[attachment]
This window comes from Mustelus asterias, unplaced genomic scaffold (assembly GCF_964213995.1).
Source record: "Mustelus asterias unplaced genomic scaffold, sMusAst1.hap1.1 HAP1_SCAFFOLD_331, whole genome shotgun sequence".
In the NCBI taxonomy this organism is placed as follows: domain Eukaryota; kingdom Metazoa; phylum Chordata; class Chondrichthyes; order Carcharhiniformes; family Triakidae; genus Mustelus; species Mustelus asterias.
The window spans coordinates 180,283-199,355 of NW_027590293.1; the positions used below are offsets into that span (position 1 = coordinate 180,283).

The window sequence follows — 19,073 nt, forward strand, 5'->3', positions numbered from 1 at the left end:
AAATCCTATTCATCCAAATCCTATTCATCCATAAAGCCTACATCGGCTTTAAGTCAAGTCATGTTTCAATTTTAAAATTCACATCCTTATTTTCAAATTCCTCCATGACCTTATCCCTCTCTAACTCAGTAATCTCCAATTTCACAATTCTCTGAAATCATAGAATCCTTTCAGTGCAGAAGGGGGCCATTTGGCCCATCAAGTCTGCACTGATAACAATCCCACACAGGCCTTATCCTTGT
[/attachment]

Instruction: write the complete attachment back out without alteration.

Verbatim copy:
This window comes from Mustelus asterias, unplaced genomic scaffold (assembly GCF_964213995.1).
Source record: "Mustelus asterias unplaced genomic scaffold, sMusAst1.hap1.1 HAP1_SCAFFOLD_331, whole genome shotgun sequence".
In the NCBI taxonomy this organism is placed as follows: domain Eukaryota; kingdom Metazoa; phylum Chordata; class Chondrichthyes; order Carcharhiniformes; family Triakidae; genus Mustelus; species Mustelus asterias.
The window spans coordinates 180,283-199,355 of NW_027590293.1; the positions used below are offsets into that span (position 1 = coordinate 180,283).

The window sequence follows — 19,073 nt, forward strand, 5'->3', positions numbered from 1 at the left end:
AAATCCTATTCATCCAAATCCTATTCATCCATAAAGCCTACATCGGCTTTAAGTCAAGTCATGTTTCAATTTTAAAATTCACATCCTTATTTTCAAATTCCTCCATGACCTTATCCCTCTCTAACTCAGTAATCTCCAATTTCACAATTCTCTGAAATCATAGAATCCTTTCAGTGCAGAAGGGGGCCATTTGGCCCATCAAGTCTGCACTGATAACAATCCCACACAGGCCTTATCCTTGT